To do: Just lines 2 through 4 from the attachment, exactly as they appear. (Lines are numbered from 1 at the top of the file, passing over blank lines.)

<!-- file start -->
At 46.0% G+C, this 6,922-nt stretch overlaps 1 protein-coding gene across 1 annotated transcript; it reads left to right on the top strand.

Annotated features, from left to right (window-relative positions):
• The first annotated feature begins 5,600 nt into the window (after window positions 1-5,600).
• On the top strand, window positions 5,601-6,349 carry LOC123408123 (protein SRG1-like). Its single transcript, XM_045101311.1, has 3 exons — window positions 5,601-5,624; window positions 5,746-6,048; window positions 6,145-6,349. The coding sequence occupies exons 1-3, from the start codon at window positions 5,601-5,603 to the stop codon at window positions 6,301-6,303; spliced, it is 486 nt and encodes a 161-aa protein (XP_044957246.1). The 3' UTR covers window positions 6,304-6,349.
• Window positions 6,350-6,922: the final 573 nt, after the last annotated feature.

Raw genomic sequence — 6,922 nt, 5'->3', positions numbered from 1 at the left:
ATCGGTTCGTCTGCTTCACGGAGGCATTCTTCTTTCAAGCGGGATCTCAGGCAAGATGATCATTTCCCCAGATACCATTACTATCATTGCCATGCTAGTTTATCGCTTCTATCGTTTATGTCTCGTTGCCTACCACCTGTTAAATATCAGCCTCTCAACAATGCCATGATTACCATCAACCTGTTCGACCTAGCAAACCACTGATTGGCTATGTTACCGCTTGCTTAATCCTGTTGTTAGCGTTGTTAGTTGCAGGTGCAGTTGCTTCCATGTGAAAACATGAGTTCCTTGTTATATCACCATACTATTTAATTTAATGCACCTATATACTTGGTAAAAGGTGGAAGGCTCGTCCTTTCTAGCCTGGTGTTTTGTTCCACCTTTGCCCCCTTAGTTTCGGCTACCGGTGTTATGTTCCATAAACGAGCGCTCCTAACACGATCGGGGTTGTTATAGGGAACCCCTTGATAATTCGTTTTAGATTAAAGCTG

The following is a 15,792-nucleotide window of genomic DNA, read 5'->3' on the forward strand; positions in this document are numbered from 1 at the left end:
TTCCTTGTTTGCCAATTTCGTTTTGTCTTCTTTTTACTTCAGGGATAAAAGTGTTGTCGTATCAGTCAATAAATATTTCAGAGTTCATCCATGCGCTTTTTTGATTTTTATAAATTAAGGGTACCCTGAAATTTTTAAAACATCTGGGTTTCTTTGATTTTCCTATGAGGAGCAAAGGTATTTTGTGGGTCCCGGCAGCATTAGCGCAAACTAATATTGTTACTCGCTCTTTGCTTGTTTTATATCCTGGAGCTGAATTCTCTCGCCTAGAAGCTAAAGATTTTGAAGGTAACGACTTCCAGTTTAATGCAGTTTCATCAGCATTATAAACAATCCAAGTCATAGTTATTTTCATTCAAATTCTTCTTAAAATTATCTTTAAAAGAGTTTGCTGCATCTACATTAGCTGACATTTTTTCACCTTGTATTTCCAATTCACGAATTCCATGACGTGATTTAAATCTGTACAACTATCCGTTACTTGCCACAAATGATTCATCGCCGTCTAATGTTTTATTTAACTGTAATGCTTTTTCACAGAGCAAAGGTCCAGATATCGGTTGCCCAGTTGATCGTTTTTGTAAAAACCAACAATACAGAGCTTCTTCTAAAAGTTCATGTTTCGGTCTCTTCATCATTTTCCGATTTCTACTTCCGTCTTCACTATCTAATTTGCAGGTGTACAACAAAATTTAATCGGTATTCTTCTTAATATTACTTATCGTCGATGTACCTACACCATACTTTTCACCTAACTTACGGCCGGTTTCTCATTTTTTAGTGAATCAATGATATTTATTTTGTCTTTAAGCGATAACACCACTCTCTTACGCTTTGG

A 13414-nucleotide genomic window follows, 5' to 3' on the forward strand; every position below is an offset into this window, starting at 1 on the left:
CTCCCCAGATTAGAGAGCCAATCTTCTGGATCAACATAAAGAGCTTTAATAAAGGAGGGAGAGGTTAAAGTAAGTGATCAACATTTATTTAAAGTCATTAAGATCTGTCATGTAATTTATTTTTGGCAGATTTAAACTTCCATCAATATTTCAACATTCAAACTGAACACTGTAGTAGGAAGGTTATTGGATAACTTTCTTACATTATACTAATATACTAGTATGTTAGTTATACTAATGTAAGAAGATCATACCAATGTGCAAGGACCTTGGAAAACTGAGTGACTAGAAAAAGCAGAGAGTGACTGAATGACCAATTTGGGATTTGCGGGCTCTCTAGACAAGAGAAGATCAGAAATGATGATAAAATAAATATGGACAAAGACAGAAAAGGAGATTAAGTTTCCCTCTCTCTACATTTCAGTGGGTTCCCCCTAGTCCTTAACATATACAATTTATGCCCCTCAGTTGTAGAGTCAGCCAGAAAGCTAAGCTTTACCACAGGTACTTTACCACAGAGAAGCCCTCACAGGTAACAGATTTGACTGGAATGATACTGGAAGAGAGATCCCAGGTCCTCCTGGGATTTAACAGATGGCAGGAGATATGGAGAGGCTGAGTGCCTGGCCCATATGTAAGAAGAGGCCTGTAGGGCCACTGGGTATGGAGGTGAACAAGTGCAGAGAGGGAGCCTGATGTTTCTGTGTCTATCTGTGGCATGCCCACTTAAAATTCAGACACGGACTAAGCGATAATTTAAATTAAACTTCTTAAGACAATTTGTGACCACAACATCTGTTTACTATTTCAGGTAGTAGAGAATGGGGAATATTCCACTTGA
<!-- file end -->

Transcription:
Annotated features, from left to right (window-relative positions):
• The first annotated feature begins 5,600 nt into the window (after window positions 1-5,600).
• On the top strand, window positions 5,601-6,349 carry LOC123408123 (protein SRG1-like). Its single transcript, XM_045101311.1, has 3 exons — window positions 5,601-5,624; window positions 5,746-6,048; window positions 6,145-6,349. The coding sequence occupies exons 1-3, from the start codon at window positions 5,601-5,603 to the stop codon at window positions 6,301-6,303; spliced, it is 486 nt and encodes a 161-aa protein (XP_044957246.1). The 3' UTR covers window positions 6,304-6,349.